Psychological Problems in Children with Cancer in the Initial Period of Treatment

Maria Gerali, PhD; Marina Servitzoglou, MD, PhD; Dimitra Paikopoulou, PhD; Helen Theodosopoulou, PhD; Michael Madianos, MD, PhD; Helen Vasilatou-Kosmidis, MD, PhD

Disclosures

Cancer Nurs. 2011;34(4):269-276. 

In This Article

Abstract and Introduction

Abstract

Background: The increasing survival rate of children with cancer because of more refined treatments makes necessary the investigation of psychological burden for the young patients.
Objective: The aim of the study was to evaluate the development of psychological problems in children with cancer during the initial 6-month period of intensive treatment.
Methods: This prospective, comparative study was conducted at one of the largest Greek pediatric oncology units in Athens. The sample comprised 132 children with cancer treated during a 30-month period and 100 children with no cancer as control group. Data were collected using the Rutter instruments for parents and teachers. For patients, it was completed by their parents at 1 (T1), 3 (T2), and 6 months (T3) from diagnosis and by teachers at T3. In the control group, the questionnaire was completed by teachers and parents once.
Results: The comparison of total Rutter scores for patients at T1, T2, and T3, according to parents' responses, showed statistically significant difference (P < .001). The difference in scores for patients (at T3) and control subjects was also significant according to both parents' (P < .00001) and teachers' (P < .001) responses. Children with leukemia had higher score reduction during treatment (P = .009) compared with the rest. Only age had a marginal impact on score of patients at T1 (R 2 = 0.04).
Conclusions: Based on parental reports, children treated for cancer develop psychological problems during the period of intensive treatment. The development and evolution of these problems depend on their age and type of cancer.
Implications for Practice: This information can be used for relevant interventions in specific groups.

Introduction

Childhood cancer is a chronic, life-threatening disease, which is considered a crisis not only for the young patient, but also for his/her entire family and social environment. It is a traumatic experience for the child who must face numerous stressors, such as painful, invasive procedures; treatment-related physical adverse effects; and significant body changes.[1] The constantly improving survival rate of children with cancer in recent years, particularly those with a diagnosis of the most frequent type, leukemia, is reasonably attributable to the more refined but also more aggressive treatment.[2]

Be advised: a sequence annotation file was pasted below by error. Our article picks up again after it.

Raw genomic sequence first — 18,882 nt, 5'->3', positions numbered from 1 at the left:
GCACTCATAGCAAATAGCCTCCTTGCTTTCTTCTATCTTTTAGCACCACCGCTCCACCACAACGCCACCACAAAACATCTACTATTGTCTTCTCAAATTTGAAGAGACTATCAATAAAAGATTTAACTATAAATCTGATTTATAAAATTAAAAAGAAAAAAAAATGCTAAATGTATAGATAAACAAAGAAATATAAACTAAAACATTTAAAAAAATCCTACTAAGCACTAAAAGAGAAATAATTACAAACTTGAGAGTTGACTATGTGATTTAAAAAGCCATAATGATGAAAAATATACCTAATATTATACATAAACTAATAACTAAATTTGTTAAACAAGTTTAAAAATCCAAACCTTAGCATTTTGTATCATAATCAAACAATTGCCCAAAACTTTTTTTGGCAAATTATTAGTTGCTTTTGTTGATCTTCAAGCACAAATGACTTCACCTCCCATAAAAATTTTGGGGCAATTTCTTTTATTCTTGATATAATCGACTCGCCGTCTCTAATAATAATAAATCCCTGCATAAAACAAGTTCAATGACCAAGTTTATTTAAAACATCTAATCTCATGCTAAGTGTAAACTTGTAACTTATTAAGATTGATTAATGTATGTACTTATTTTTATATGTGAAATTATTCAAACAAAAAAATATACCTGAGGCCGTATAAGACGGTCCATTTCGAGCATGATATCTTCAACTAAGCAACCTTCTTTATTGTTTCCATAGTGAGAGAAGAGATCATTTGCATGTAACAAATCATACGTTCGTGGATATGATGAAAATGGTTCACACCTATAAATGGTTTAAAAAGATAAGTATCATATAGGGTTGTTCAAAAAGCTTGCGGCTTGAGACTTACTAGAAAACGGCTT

The period of disease and treatment is physically and emotionally stressful for the children and the families, who must adapt to a hospital environment with not only physical but also psychosocial challenges. Therapy often leads to disruption in normal family, social, and school life, separating the child from siblings, friends, and peers.

The child with cancer is coping concurrently with the emotional impact of diagnosis and the physical, social, and psychological effects of the disease and its treatment. The somatic pain, the lack of energy, and the fear of the unknown could compromise the quality of life of the child with a diagnosis of cancer.

Many studies, even from 1970, have focused on the psychological impact of cancer on the child and his/her family, and the field of pediatric psycho-oncology has significantly evolved.[3–5] Some reports describe an increased occurrence of psychological problems in children with cancer who present with social competence deficits and behavioral disturbances.[6,7] On the contrary, other research suggests a rather normal psychosocial adjustment of young patients, with only minor differences compared with children with no cancer.[8,9] Personality factors such as adaptive style seem to be much stronger predictors of their psychosocial adaptation than is health history.[10,11]

However, most studies have focused on the psychological functioning of survivors and the long-term effects of the disease, in specific subgroups of children with cancer, such as those undergoing allogeneic bone marrow transplantation.[8,9,12–14] Surprisingly, few studies have been conducted on the immediate impact of the disease in the psychological functioning of the child during ongoing cancer treatment. Research has provided evidence of emotional and social problems in children with cancer, who develop increased distress during the treatment period and seem to be influenced more by the psychosocial than the physical aspects of the disease.[15,16] Some other reports underline the impact of age at diagnosis on the behavioral adjustment of children with cancer during ongoing oncological treatment.[17]

It is important to evaluate the psychological adaptation of children during the acute phase of cancer and assess if their levels of distress are comparable with those of their healthy peers. The recognition of possible problems in their attitude, behavior, and relationships during treatment could guide the medical and nursing team to the appropriate intervention strategies and a more comprehensive care.

The primary aim of our study was to evaluate the development of psychological problems in children with newly diagnosed cancer during the initial 6-month period of their intensive treatment. Based on previous research findings in other countries, we hypothesized that children with cancer develop some psychological problems after the initiation of therapy. Our secondary aim was to examine the possible effect of age, sex, and subtype of cancer in the development and evolution of these psychological problems in children during treatment.

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